Image transformation to orthographic projection

The transformation parameters can be used in ImageTools to calculate the orthographic projection of the meteor images.

As a check, the image above is transformed with these parameters. As can be seen, the spectra are linear and parallel to each other. With closer inspection, it can also be seen that the yellow sodium lines are equally spaced in all spectra.

d2k_cadd5bin
calibration images converted to orthographic projection, notice the straight linear spectra with constant dispersion

After this check all images are transformed and registered in order to eliminate the meteor movement. The resulting meteor spectra have been combined into a video showing that the spectra indeed have constant dispersion (constant separation of sodium lines in all spectra). The curvature of the spectra (hyperbolic shape) has been corrected as well. A small problem with registering occurs at the moments where the meteor splits into several fragments.
See: http://www.meteorastronomie.ch/images/S20171208_191224_JPMZ1_LIN.mp4

Extraction of spectra

In order to reduce the file size and for converting the 2D spectra to 1D-spectra it is advisable to convert the 4k images to b/w by adding the colour planes before transforming to the orthographic projection.

The meteor had a long duration; therefore it seemed worthwhile to treat the spectra in 5 groups of 1 sec intervals (30 images each). These are registered and analysed separately. For the different groups different spectral lines for registering were used, as some lines disappear at the edge of the image or saturate strongly. For the grouping the command reindex is useful, as IRIS commands always expect image indices starting from 1. The extraction of the raw spectra consisted of the following steps:

  • Register the spectra
  • Add images
  • Subtract a background offset (residual background, not removed by pre-processing)
  • Select image area containing spectrum (200 pixel height)
  • Rotate the image to align the spectra with x-axis
  • Remove the slant of the spectra, caused by the diagonal movement of the meteor during the exposure of each image
  • Add the rows of the image containing the spectral information
  • Save the resulting raw spectrum in *.DAT format (intensity versus column number)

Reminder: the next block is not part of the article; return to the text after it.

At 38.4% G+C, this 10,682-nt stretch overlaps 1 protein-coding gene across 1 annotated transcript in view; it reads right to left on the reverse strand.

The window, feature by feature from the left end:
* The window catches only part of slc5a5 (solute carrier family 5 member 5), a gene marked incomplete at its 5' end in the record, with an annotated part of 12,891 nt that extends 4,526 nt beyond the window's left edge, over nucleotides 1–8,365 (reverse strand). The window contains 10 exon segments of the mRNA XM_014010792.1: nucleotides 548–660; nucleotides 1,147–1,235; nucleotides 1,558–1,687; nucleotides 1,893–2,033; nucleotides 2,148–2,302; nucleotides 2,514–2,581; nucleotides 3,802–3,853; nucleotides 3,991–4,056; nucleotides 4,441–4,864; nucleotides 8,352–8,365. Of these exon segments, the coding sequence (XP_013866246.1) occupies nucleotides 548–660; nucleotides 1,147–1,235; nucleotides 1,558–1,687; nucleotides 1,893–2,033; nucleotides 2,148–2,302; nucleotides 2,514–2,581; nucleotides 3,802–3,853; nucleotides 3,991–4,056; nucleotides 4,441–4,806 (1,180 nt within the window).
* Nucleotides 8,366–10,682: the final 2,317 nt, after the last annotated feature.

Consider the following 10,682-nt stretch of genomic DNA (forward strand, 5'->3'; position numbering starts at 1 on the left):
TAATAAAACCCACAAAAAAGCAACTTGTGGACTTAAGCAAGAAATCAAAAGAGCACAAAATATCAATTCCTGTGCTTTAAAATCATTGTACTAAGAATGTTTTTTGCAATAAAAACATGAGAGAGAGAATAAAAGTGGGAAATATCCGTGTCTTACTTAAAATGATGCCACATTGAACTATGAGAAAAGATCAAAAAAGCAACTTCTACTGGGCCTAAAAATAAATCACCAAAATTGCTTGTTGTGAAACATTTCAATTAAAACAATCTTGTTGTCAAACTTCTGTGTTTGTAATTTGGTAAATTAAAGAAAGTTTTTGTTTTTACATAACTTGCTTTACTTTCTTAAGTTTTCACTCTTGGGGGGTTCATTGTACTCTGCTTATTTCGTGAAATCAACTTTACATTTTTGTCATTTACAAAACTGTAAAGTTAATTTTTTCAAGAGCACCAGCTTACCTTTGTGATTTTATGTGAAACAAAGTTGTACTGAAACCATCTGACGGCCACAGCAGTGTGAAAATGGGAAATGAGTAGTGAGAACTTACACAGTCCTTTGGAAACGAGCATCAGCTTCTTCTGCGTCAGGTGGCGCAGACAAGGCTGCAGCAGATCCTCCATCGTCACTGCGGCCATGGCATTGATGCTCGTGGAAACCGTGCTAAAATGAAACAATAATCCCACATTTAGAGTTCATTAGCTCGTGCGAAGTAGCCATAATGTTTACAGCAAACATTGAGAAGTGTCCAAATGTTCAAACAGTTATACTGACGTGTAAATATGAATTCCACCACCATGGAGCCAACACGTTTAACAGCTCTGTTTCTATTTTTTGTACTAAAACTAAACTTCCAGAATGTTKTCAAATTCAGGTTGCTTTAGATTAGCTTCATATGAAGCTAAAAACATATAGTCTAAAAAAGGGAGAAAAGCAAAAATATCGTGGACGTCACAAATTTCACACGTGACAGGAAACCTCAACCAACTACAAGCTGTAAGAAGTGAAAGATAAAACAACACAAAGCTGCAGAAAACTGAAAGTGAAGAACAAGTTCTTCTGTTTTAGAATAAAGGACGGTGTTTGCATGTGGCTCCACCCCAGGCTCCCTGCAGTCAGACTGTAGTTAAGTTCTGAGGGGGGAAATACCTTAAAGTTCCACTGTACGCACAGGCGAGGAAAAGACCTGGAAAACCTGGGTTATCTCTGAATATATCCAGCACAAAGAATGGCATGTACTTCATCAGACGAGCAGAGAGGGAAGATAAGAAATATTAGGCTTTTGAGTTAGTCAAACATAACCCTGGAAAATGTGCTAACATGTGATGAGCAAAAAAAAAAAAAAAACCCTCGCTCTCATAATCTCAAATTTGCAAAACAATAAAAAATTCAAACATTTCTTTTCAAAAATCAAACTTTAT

All these steps were done in IRIS, but other software may be used as well.

These spectra are converted to wavelength (to be precise wavelength*order, with increasing values to the right, as this is expected by most spectroscopic analysis programs). For this step SpectroTools by Peter Schlatter was used http://www.peterschlatter.ch/SpectroTools/. A linear fit of the measured lines shows if the spectra are indeed linear, with small errors resulting from saturation of lines, overlap of neighbouring lines or movement of meteor. The spectra are calibrated by applying a linear function
λ = a0 + a1*x,
with the inverse dispersion a1 (@ 0.630 nm/pixel for the Sony Alpha 7S with the f = 24 mm lens and 600 L/mm grating). The spectra which are a function of wavelength*order may in addition be recalibrated into wavelength for each order separately with dividing by the order.

rwsnall
full spectra (all orders) as a function of wavelength*order at 1 sec time intervals

This is shown in the following diagram for the minus first and second order (most of these plots were created with Gnuplot):

S20171209_1+2ani
-1st and -2nd order spectrum at 1 sec intervals

For the -1st and -2nd order separately:

riall
-1st order spectrum at 1 sec time intervals
ri2all
-2nd order spectrum at 1 sec time intervals

Notice how the stronger lines (Na and Mg) saturate at later times in the first order spectrum and the higher resolution of the second order spectrum.

For the third order spectrum only the last spectrum is fully within the image area:

ri3o5
-3rd order spectrum at t = 5

notice the resolved splitting of the Mg-line at 517 nm, barely visible in 2nd order.